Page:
This lesson concentrates on Anne Frank as a writer. After a look at Anne Frank the adolescent, and a consideration of how the experiences of growing up shaped her composition of the Diary, students explore some of the writing techniques Anne invented for herself and practice those techniques with material drawn from their own lives.
Geographic information systems (GIS), once used predominantly by experts in cartography and computer programming, have become pervasive in everyday business and consumer use. This unit explores GIS in general as a technology about which much more can be learned, and it also explores applications of that technology. Students experience GIS technology through the use of Google Earth on the environmental topic of plastics in the ocean in an area known as the Great Pacific Garbage Patch. The use of this topic in GIS makes the unit multidisciplinary, incorporating the physics of ocean currents, the chemistry associated with pollutant degradation and chemical sorption to organic-rich plastics, and ecological impact to aquatic biota.
Students grasp the nuances of diplomacy through this interactive lesson. They are called to decide which diplomacy tools work best in different situations. Students will develop an understanding of negotiation, sanctions, and other elements used in diplomatic relationships. LESSON OBJECTIVES: Define foreign policy. *Distinguish between isolationism and internationalism. *Explain the relationship between the national interest and U.S. foreign policy. *Explain the role of the three branches of government in foreign policy. *Make judgments about the effectiveness of various diplomatic strategies in a variety of situations. *Distinguish between aid, sanctions, and military force as foreign policy tools.
Economic, cultural, and military influence are all critical in developing spheres of influence. Students explore international authority by following a Cold War case study, which will encourage better understanding of international persuasion. LESSON OBJECTIVES: Identify the following key terms: sphere of influence, containment, capitalism, communism, propaganda, Truman Doctrine, Cold War, NATO, Warsaw Pact, and Marshall Plan. *Describe times that the U.S. has been influenced or has influenced other sovereign nations. *Explain the tension between western and eastern allies during the Cold War. *Evaluate the effect of economic, military, and cultural influence on other nations.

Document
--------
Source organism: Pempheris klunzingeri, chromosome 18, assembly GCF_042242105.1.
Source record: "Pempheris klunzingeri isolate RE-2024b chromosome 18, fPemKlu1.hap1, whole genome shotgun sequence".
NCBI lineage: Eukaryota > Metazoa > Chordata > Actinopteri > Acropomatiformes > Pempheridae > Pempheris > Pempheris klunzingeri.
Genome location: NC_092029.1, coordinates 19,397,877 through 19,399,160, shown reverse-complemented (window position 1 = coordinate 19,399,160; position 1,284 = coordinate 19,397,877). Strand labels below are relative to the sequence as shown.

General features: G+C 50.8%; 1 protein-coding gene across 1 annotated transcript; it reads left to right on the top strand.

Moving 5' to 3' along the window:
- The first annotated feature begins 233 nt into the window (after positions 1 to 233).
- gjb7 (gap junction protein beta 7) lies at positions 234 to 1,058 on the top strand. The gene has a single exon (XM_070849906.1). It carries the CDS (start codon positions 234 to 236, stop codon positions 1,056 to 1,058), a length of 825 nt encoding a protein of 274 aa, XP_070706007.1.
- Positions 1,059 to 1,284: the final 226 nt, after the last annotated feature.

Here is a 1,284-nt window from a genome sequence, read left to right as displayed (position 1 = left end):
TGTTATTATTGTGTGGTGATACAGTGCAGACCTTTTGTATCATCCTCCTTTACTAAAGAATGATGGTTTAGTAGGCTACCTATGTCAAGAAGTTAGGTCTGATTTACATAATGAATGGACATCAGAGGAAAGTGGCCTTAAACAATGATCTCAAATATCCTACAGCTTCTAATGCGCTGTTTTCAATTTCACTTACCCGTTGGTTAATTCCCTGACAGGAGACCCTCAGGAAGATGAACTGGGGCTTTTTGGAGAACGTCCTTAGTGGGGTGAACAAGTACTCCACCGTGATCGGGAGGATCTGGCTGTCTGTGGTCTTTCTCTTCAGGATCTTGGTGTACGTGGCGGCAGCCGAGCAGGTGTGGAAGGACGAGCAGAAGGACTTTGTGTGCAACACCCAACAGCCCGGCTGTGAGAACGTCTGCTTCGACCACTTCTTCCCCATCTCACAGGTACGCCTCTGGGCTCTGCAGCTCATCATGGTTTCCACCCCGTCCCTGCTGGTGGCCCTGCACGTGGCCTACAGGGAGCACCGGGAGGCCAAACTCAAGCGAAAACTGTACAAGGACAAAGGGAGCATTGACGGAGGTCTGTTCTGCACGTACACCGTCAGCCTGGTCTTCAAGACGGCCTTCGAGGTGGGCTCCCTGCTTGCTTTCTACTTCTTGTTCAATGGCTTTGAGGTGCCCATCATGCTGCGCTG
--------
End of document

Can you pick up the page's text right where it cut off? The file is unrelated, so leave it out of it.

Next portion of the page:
Teach your students about democracy with examples from the very beginning! In this lesson, students learn about Athens's direct democracy and Rome's republic. Students explore how these governments took shape and key features of their structure, and then try their hands at comparing and contrasting each to U.S. government today. LESSON OBJECTIVES: Describe democracy in Athens and Rome *Differentiate between democracy and other forms of government *Identify characteristics of direct and representative democracy *Compare and contrast democracy in Athens and Rome to the U.S. government today *Analyze arguments against democracy
Lorraine Hansberry's A Raisin in the Sun provides a compelling and honest look into one family's aspirations to move to another Chicago neighborhood and the thunderous crash of a reality that raises questions about for whom the "American Dream" is accessible.
In this oral history from the Birmingham Civil Rights Institute, Frank Dukes describes his role in the 1962 boycott of discriminatory stores and businesses.
Students explore the physical and psychological effect of stress and tension on human beings. Concepts of stress and stress management are introduced. Students discover how perception serves to fuel a huge industry dedicated to minimizing risk and relieving stress. Students complete a writing activity focused on developing critical thinking skills. Note: The literacy activities for the Mechanics unit are based on physical themes that have broad application to our experience in the world concepts of rhythm, balance, spin, gravity, levity, inertia, momentum, friction, stress and tension.
In this lesson, students are shown the very basics of navigation. The concepts of relative and absolute location, latitude, longitude and cardinal directions are discussed, as well as the use and principles of a map and compass.